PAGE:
By Carolyn Townes, OFS
National Animator of Justice, Peace and Integrity of Creation
Greetings of peace, my dear Franciscan Family!
It is with the heaviest of hearts that I write this. Once again, we are at a moment in time when yet another unarmed person of color is brutally and viciously murdered at the hands of those sworn to protect and serve. And yet, this time something is different. Here in the United States as well as abroad, people have taken to the streets to peacefully march and protest the senseless killing of an unarmed Black man. But the difference is we are still in the midst of a worldwide pandemic.
For weeks, many of us have been sheltering at home, isolated, quarantined to prevent further spread of the corona virus (COVID-19) that have taken the lives of nearly half a million people worldwide. And yet, people came out of their homes, out of their quarantined lives, many wearing face masks to take to the streets to protest and call out the evil of systemic racism.
From the Pastoral Letter Against Racism, Open Wide Our Hearts, by Committee on Cultural Diversity in the Church of the United States Conference of Catholic Bishops:
Racism arises when – either consciously or unconsciously – a person holds that his or her own race or ethnicity is superior, and therefore judges persons of other races or ethnicities as inferior and unworthy of equal regard. When this conviction or attitude leads individuals or groups to exclude, ridicule, mistreat, or unjustly discriminate against persons on the basis of their race or ethnicity, it is sinful. Racist acts are sinful because they violate justice. They reveal a failure to acknowledge the human dignity of the persons offended, to recognize them as the neighbors Christ calls us to love (Mt 22:39).
As the National Animator of Justice, Peace and Integrity of Creation here in the U.S., I write to you with a particular point of view, as a woman of color. I am very sad to say, I could have at any time been in the place of George Floyd or Breonna Taylor. And as your National Animator who is also a storyteller, let me share with you a story:
It was a rainy Friday evening in New York City. I had just come home from working at the Church of St. Francis of Assisi in Manhattan – as Animator of Justice, Peace and Integrity of Creation. I was doing further work on the computer when there was a knock at the front door. At the time, I lived with my sister and two of her children, my nephew and niece. My nephew came into my room and said there were police at the door and they wanted to speak with me. Puzzled, I set down the laptop and went to the door. There stood two armed police officers asking if I knew anything about an assault that had taken place in our apartment building earlier that day. I said that I had not as I just got home from work. The officers left, seemingly satisfied with my response. I went back into my room and back to my work on my laptop.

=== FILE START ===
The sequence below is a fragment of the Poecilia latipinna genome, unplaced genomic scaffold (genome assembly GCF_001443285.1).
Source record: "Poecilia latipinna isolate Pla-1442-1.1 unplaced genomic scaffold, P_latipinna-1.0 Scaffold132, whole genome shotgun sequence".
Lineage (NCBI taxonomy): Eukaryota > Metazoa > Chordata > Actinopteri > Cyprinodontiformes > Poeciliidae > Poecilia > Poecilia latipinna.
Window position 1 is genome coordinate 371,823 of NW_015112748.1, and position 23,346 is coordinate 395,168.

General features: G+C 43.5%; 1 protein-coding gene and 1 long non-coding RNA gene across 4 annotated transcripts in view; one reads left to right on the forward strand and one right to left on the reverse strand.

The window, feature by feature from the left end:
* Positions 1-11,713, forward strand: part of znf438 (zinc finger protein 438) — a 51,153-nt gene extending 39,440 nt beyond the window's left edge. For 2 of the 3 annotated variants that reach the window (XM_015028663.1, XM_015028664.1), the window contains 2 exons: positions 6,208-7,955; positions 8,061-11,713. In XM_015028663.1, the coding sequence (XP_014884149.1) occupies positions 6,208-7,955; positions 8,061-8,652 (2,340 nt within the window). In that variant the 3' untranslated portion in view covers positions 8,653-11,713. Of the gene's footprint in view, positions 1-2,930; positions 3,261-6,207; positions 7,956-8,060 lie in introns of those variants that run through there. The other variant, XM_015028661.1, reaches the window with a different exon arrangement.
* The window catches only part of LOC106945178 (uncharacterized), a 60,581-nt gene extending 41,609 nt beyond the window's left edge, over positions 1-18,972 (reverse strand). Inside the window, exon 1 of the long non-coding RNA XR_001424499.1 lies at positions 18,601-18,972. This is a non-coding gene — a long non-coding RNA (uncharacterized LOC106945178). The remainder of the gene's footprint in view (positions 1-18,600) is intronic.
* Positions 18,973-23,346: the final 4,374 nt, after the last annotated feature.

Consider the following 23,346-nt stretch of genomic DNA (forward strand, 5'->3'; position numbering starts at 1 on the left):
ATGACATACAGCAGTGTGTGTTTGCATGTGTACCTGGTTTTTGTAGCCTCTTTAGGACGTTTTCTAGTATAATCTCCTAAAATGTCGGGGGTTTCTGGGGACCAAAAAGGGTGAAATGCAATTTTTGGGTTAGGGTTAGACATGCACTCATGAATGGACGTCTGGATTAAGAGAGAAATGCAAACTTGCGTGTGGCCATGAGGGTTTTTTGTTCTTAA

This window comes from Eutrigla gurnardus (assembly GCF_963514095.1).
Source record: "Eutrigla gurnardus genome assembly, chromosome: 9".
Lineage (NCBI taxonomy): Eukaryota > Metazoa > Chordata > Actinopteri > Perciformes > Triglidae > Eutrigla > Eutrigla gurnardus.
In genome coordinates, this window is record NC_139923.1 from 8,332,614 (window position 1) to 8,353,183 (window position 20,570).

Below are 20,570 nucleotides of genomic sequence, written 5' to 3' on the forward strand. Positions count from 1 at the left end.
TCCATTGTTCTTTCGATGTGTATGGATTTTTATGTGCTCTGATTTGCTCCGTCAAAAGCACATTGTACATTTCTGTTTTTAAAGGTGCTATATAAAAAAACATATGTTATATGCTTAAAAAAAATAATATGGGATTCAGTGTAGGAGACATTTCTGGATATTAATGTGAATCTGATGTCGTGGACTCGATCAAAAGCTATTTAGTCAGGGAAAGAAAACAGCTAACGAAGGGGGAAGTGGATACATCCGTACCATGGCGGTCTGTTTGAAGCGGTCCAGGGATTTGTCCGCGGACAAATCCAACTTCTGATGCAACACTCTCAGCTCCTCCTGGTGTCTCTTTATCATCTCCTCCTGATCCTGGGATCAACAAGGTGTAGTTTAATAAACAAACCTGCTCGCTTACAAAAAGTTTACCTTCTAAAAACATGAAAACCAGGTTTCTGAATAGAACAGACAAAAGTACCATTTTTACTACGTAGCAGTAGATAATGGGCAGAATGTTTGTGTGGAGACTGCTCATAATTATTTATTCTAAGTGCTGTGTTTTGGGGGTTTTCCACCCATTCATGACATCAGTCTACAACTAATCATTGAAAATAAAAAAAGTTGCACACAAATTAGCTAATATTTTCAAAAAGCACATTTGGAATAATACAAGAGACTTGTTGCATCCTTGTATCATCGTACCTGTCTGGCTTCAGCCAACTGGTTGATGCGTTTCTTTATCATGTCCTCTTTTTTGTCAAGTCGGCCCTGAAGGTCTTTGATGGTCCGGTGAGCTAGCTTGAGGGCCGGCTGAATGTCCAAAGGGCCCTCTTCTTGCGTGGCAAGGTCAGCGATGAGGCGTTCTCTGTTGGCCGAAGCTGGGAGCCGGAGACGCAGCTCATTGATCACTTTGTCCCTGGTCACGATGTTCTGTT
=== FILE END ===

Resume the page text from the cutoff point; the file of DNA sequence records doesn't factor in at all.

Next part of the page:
Not more than five minutes later, there was another knock. This time on my bedroom door. I opened the door, thinking it was my nephew again. It was two more armed police officers, shining flashlights in my face. One of them grabbed me by the arm, slammed me up against the wall, and handcuffed me. I will never forget how tight those handcuffs were. In utter shock, I stammered, “Why? Why?” It was all I could say, I was in such a state of shock. They told me to shut up, I was to be taken to the police station where someone would explain there. My Miranda Rights were never read. (I had watched enough Law and Order to know!) I was dressed in my bed clothes with slippers and it was pouring rain outside. As the officers pulled me out of the apartment, I kept asking “Why?” My nephew and sister were also arrested, cuffed and taken out of the apartment. I remember my nephew swearing and yelling at the officers and me telling him to keep quiet. Even back then, I knew they could have shot him on the spot and claimed it was self-defense.
At that moment, I cried out to the Holy Spirit to help me. I didn’t know what else to do. There was no one else to turn to. My whole family was being arrested. Then, another officer, I believe a captain as he was wearing a white shirt and not blue, came up the stairs to our floor. His exact words were, “Let her go, she’s not involved.” The officer undid the cuffs and let me go back inside my apartment. But they took my sister and my nephew. Still shaking, I managed to call my mother and tell her what had happened. I reached out to another friend who was out of town and told him the story. I had keys to his apartment as I looked in on his cat when he traveled. He said to pack a bag and go stay at his apartment for a few days until this all cleared up.
Fast forward, I discovered that someone had been assaulted in my building and three people were involved; and the three people lived in my apartment. Well, since the officers saw me as the third person, then it had to be me. The third person turned out to be my niece, who was hiding somewhere in the apartment at the time. It was Labor Day weekend. Nothing was to happen until after Labor Day. So my sister and nephew sat in jail the entire weekend. I went to my friend’s apartment, shaking and in tears and thanking God for hearing the pleading within my heart.
It brings to mind the Prophet Habakkuk, who pleaded:
“How long, LORD, must I call for help, but you do not listen?
Or cry out to you, “Violence!” but you do not save?” (Hab. 1:2)
And then, the shepherd turned King, David who wrote:
“The LORD has heard my cry for mercy;
the LORD answered my prayer.” (Ps 6:9)
The Lord did hear my cry for mercy and he answered me. As I write this, my hands are still shaking and the tears are flowing. It is still so visceral. Years of therapy and spiritual direction has not erased those memories of the utter terror I felt that rainy Friday evening. But the Lord is always with the broken-hearted.